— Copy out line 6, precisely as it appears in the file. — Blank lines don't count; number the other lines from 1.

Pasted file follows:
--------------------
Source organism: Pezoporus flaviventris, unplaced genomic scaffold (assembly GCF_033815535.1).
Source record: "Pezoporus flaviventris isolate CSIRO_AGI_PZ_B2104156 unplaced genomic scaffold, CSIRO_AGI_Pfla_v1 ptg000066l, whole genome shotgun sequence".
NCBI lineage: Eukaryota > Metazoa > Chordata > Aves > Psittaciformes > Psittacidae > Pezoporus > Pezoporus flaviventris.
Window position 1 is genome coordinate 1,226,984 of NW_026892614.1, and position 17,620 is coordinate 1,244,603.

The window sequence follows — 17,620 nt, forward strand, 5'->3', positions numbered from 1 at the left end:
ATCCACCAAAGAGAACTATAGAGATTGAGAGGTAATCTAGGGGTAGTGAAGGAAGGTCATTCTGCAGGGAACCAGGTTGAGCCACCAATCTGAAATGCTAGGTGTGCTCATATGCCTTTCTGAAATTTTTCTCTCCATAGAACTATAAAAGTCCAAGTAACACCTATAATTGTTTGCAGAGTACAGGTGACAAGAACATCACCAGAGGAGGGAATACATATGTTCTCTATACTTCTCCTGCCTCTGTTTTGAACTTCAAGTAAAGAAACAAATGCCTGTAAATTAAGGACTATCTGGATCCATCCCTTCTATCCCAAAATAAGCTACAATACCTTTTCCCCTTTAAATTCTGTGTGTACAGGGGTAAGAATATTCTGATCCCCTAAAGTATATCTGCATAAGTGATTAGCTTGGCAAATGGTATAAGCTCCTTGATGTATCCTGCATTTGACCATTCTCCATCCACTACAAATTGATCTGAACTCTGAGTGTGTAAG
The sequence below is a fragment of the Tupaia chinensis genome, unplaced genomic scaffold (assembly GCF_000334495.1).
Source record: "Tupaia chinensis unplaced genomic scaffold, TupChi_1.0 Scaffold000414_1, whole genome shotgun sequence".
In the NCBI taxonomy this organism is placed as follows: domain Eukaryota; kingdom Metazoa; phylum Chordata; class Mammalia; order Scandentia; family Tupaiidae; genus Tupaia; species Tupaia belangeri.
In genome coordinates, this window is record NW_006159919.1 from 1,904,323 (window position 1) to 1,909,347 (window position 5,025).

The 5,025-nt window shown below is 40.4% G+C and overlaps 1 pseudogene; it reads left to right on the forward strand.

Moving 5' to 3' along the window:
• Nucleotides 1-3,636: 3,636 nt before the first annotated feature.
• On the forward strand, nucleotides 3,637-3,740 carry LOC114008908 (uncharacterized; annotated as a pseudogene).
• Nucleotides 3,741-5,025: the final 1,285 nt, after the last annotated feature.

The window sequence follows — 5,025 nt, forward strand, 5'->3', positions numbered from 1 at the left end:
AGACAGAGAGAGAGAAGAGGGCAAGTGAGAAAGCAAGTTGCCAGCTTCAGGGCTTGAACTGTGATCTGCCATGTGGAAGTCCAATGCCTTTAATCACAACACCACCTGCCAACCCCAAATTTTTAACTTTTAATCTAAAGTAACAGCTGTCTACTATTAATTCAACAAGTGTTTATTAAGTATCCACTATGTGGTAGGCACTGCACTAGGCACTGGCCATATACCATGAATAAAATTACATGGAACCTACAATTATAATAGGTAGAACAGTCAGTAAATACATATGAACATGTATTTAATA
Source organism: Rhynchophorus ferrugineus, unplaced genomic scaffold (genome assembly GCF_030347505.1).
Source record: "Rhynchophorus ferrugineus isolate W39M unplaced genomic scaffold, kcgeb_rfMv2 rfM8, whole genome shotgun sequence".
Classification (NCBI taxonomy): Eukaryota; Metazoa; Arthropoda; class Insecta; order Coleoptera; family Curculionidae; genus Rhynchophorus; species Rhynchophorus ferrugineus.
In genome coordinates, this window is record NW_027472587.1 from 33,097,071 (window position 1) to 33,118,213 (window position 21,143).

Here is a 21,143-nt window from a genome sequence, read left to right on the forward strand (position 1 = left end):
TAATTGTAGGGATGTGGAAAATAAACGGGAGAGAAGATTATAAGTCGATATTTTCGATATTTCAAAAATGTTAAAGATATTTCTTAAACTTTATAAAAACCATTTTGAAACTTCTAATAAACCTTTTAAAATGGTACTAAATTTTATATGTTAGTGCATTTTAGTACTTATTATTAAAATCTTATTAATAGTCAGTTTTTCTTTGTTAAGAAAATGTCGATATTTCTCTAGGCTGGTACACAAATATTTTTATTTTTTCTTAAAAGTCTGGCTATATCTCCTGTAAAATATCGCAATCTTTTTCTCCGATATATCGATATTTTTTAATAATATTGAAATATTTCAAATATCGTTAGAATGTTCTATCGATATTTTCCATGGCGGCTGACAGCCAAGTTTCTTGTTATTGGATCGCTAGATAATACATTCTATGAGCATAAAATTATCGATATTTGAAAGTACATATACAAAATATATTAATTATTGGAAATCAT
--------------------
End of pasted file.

ATCCACCAAAGAGAACTATAGAGATTGAGAGGTAATCTAGGGGTAGTGAAGGAAGGTCATTCTGCAGGGAACCAGGTTGAGCCACCAATCTGAAATGCTAGGTGTGCTCATATGCCTTTCTGAAATTTTTCTCTCCATAGAACTATAAAAGTCCAAGTAACACCTATAATTGTTTGCAGAGTACAGGTGACAAGAACATCACCAGAGGAGGGAATACATATGTTCTCTATACTTCTCCTGCCTCTGTTTTGAACTTCAAGTAAAGAAACAAATGCCTGTAAATTAAGGACTATCTGGATCCATCCCTTCTATCCCAAAATAAGCTACAATACCTTTTCCCCTTTAAATTCTGTGTGTACAGGGGTAAGAATATTCTGATCCCCTAAAGTATATCTGCATAAGTGATTAGCTTGGCAAATGGTATAAGCTCCTTGATGTATCCTGCATTTGACCATTCTCCATCCACTACAAATTGATCTGAACTCTGAGTGTGTAAG